L-phenylalaninol (176.6 g, 1.168 mol) was added to a stirred solution of potassium carbonate (484.6 g, 3.506 mol) in 710 mL of water. The mixture was heated to 65° C. under a nitrogen atmosphere. A solution of benzyl bromide (400 g, 2.339 mol) in 3A ethanol (305 mL) was added at a rate that maintained the temperature between 60°-68° C. The biphasic solution was stirred at 65° C. for 55 min and then allowed to cool to 10° C. with vigorous stirring. The oily product solidified into small granules. The product was diluted with 2.0 L of tap water and stirred for 5 minutes to dissolve the inorganic by products. The product was isolated by filtration under reduced pressure and washed with water until the pH is 7. The crude product obtained was air dried overnite to give a semi-dry solid (407 g) which was recrystallized from 1.1 L of ethyl acetate/heptane (1:10 by volume). The product was isolated by filtration (at -8° C. washed with 1.6 L of cold (-10° C. ) ethyl acetate/heptane (1:10 by volume) and air-dried to give 339 g 88% yield) of βS-2- Bis (phenylmethyl)amino!benzene-propanol, mp 71.5°-73.0° C. More product can be obtained from the mother liquor if necessary. The other analytical characterization was identical co compound prepared as described in Method 1.

EXAMPLE 2 αS- Bis(phenylmethyl)amino!benzenepropanaldehyde

Method 1

βS-2- Bis(phenylmethyl)amino!benzene-propanol (200 g, 0.604 mol) was dissolved in triethylamine (300 mL, 2.15 mol). The mixture was cooled to 12° C. and a solution of sulfur trioxide/pyridine complex (380 g, 2.39 mol) in DMSO (1.6 L) was added at a rate to maintain the temperature between 8°-17° C. (addition time--1.0 h). The solution was stirred at ambient temperature under a nitrogen atmosphere for 1.5 hour at which time the reaction was complete by TLC analysis (33% ethyl acetate/hexane, silica gel). The reaction mixture was cooled with ice water and quenced with 1.6 L of cold water (10°-15° C.) over 45 minutes. The resultant solution was extracted with ethyl acetate (2.0 L), washed with 5% citric acid (2.0 L), and brine (2.2 L), dried over MgSO4 (280 g) and filtered. The solvent was removed on a rotary evaporator at 35°-40° C. and then dried under vaccuum to give 198.8 g of αS- Bis-(phenylmethyl)amino!-benzenepropanaldehyde as a pale yellow oil (99.9%). The crude product obtained was pure enough co be used directly in the next step without purification. The analytical data of the compound were consistent with the published literature. α!D25 =-92.9° (c 1.87, CH2 Cl2); 1 H NMR (400 MHz, CDCl3) ∂, 2.94 and 3.15 (ABX-System, 2H, JAB =13.9 Hz, JAX =7.3 Hz and JBX =6.2 Hz), 3.56 (t, 1H, 7.1 Hz), 3.69 and 3.82 (AB-System, 4H, JAB =13.7 Hz), 7.25 (m, 15H) and 9.72 (s, 1H); HRMS calcd for (M+1) C23 H24 NO 330.450, found: 330.1836. Anal. Calcd. for C23 H23 ON: C, 83.86; H, 7.04; N, 4.25. Found: C, 83.64; H, 7.42; N, 4.19. HPLC on chiral stationary phase: (S,S) Pirkle-Whelk-O 1 column (250×4.6 mm I.D.), mobile phase: hexane/isopropanol (99.5:0.5, v/v), flow-rate: 1.5 ml/min, detection with UV detector at 210 nm. Retention time of the desired S-isomer: 8.75 min., retention time of the R-enanatiomer 10.62 min.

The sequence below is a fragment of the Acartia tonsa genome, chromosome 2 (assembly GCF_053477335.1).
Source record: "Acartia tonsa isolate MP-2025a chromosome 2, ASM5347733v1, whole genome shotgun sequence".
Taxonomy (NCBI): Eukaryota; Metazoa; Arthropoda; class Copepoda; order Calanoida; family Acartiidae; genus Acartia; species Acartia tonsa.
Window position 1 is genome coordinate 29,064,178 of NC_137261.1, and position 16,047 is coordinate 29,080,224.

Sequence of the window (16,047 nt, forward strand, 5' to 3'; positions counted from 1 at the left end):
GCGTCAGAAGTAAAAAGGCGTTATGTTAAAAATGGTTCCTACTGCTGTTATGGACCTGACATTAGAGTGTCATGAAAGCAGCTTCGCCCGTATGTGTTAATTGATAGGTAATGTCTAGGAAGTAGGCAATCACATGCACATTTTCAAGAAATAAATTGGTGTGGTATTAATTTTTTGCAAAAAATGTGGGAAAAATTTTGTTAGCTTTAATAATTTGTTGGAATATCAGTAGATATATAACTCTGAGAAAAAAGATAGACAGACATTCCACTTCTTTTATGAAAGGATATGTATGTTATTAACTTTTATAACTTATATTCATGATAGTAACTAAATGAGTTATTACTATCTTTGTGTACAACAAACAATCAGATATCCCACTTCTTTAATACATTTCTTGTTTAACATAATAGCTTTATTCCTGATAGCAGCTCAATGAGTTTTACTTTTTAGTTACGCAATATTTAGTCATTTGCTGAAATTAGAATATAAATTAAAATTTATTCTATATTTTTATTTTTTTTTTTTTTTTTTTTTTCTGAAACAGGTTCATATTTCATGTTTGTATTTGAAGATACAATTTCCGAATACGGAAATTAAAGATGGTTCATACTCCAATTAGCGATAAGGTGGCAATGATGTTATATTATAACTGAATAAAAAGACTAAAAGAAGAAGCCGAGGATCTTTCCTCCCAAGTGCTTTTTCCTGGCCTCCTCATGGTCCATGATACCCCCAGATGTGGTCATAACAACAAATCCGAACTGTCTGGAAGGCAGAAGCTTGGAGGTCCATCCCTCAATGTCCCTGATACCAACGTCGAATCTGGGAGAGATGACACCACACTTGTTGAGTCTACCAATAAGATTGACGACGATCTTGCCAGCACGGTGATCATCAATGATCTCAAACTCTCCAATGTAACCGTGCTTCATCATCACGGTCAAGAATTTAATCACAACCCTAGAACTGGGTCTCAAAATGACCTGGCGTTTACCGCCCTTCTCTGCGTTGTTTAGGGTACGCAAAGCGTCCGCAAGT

Method 2

A solution of oxalyl chloride (8.4 ml, 0.096 mol) in dichloromethane (240 ml) was cooled to -74° C. A solution of DMSO (12.0 ml, 0.155 mol) in dichloromethane (50 ml) was then slowly added at a rate to maintain the temperature at -74° C. (addition time ˜1.25 hr). The mixture was stirred for 5 min. followed by addition of a solution of βS-2- bis(phenylmethyl)amino!benzene-propanol (0.074 mol) in 100 ml of dichloromethane (addition time --20 min., temp. -75° C. to -68° C.). The solution was stirred at -78° C. for 35 minutes under a nitrogen atmosphere. Triethylamine (41.2 ml, 0.295 mol) was then added over 10 min. (temp. -78° to -68° C.) upon which the ammonium salt precipitated. The cold mixture was stirred for 30 min. and then water (225 ml) was added. The dichloromethane layer was separated from the aqueous phase and washed with water, brine, dried over magnesium sulfate, filtered and concentrated. The residue was diluted with ethyl acetate and hexane and then filtered to further remove the ammonium salt. The filtrate was concentrated to give αS- bis(phenylmethyl)amino!benzenepropanaldehyde. The aldehyde was carried on to the next step without purification.

Method 3

To a mixture of 1.0 g(3.0 mmoles) of βS-2- bis(phenylmethyl)amino!benzenepropanol 0.531 g(4.53 mmoles) of N-methyl morpholine, 2.27 g of molecular sieves(4A) and 9.1 mL of acetonitrile was added 53 mg(0.15 mmoles) of tetrapropylammonium perruthenate(TPAP). The mixture was stirred for 40 minutes at room temperature and concentrated under reduced pressure. The residue was suspended in 15 mL of ethyl acetate, filtered through a pad of silica gel. The filtrate was concentrated under reduced pressure to give a product containing approximately 50% of αS-2- bis(phenylmethyl)amino!benzene propanaldehyde as a pale yellow oil.

Method 4